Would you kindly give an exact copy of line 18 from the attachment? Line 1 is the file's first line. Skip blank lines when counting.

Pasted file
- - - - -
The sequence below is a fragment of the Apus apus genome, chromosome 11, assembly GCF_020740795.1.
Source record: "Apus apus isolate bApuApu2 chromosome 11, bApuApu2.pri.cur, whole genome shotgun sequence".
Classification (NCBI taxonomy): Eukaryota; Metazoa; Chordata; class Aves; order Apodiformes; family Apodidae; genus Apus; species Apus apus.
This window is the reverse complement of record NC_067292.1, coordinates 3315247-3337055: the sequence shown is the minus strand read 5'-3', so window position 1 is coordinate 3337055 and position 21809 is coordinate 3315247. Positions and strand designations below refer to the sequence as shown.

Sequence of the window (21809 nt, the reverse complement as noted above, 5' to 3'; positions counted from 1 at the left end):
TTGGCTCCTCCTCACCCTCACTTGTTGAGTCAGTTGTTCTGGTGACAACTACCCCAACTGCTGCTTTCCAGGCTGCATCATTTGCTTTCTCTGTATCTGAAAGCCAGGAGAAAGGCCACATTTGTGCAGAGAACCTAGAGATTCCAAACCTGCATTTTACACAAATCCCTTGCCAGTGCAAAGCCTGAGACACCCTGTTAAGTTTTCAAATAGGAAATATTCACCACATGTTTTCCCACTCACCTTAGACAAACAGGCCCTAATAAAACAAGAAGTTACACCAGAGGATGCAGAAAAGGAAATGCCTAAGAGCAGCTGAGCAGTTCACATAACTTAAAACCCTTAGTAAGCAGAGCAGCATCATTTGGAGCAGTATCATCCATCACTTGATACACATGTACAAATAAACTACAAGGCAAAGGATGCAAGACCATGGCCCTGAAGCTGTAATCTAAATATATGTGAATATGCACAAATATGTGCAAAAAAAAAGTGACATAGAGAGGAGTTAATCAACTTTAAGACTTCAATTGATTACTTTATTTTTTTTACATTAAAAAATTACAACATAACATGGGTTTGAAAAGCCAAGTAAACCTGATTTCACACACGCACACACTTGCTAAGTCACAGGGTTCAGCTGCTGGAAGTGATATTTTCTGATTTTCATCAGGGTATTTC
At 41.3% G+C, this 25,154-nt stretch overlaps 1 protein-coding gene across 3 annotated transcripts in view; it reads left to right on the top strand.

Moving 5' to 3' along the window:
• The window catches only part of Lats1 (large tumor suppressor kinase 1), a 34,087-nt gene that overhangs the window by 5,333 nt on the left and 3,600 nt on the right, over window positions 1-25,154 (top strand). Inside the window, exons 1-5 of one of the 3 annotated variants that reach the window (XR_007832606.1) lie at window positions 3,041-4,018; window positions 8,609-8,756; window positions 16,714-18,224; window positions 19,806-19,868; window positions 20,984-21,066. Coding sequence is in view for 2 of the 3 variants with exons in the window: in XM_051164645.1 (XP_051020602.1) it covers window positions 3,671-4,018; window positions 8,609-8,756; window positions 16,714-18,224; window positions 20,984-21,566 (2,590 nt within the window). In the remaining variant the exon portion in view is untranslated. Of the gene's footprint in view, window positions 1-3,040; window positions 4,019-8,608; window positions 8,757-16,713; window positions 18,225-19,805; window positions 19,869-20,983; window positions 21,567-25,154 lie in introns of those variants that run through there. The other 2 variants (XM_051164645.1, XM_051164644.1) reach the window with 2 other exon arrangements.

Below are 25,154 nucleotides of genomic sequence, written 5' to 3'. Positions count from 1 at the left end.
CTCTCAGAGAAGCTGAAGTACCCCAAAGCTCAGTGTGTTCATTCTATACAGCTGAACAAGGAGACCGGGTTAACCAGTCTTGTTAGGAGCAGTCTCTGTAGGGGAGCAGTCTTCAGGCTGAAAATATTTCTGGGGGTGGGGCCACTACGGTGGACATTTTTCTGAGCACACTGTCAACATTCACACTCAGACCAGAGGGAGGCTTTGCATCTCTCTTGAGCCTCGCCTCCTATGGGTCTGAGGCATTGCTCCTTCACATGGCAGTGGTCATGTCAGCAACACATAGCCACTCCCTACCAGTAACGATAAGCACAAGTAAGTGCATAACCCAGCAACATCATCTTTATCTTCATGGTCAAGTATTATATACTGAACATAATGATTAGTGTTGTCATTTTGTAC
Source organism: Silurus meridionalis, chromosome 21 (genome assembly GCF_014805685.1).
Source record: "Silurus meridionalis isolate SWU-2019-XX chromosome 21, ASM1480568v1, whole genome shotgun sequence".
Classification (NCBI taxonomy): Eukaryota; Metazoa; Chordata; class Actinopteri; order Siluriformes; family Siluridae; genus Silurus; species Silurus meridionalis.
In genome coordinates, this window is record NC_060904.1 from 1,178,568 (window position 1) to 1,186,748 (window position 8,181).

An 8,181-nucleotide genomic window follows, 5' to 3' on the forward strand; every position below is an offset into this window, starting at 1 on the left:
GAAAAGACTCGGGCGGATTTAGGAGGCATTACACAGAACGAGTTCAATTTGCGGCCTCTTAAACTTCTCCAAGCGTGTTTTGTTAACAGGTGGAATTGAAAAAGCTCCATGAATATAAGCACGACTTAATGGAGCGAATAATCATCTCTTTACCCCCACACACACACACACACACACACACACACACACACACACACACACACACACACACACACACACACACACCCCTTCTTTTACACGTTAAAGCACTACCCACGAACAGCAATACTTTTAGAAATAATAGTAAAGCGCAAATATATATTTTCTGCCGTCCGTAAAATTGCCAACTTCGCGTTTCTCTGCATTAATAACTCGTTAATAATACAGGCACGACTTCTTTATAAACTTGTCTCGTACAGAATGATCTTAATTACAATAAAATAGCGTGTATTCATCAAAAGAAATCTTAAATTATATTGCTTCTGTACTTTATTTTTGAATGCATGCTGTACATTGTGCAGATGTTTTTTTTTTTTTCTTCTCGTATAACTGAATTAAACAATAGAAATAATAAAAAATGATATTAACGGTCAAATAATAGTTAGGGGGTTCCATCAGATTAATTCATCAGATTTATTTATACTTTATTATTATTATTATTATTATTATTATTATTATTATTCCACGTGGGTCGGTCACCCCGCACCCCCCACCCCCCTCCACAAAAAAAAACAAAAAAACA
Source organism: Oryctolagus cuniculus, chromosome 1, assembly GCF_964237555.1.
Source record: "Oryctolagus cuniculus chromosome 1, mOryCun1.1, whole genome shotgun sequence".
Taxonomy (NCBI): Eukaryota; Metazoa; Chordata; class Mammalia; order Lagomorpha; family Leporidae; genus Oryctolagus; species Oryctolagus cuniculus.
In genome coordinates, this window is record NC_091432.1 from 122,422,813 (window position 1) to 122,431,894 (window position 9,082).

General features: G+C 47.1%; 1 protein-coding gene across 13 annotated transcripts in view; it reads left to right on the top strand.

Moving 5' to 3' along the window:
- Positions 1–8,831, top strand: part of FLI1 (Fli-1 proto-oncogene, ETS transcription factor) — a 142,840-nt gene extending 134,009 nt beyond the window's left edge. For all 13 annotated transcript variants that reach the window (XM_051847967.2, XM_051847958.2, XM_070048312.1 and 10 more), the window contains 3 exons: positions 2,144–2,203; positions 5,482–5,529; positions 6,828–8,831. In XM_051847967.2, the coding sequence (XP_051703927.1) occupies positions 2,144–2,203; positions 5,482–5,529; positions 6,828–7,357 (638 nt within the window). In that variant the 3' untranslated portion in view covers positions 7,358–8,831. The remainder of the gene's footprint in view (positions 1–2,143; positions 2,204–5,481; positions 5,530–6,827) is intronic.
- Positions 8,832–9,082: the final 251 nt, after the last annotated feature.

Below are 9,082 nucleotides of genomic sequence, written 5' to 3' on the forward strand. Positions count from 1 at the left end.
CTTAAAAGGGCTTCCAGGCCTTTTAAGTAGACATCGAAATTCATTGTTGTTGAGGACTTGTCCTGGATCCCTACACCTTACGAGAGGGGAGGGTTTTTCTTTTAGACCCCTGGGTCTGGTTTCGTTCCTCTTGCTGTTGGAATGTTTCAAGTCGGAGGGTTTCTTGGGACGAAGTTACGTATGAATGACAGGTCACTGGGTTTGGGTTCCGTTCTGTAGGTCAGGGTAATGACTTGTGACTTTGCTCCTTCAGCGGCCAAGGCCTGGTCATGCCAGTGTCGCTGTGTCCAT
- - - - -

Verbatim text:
Source organism: Oryctolagus cuniculus, chromosome 1, assembly GCF_964237555.1.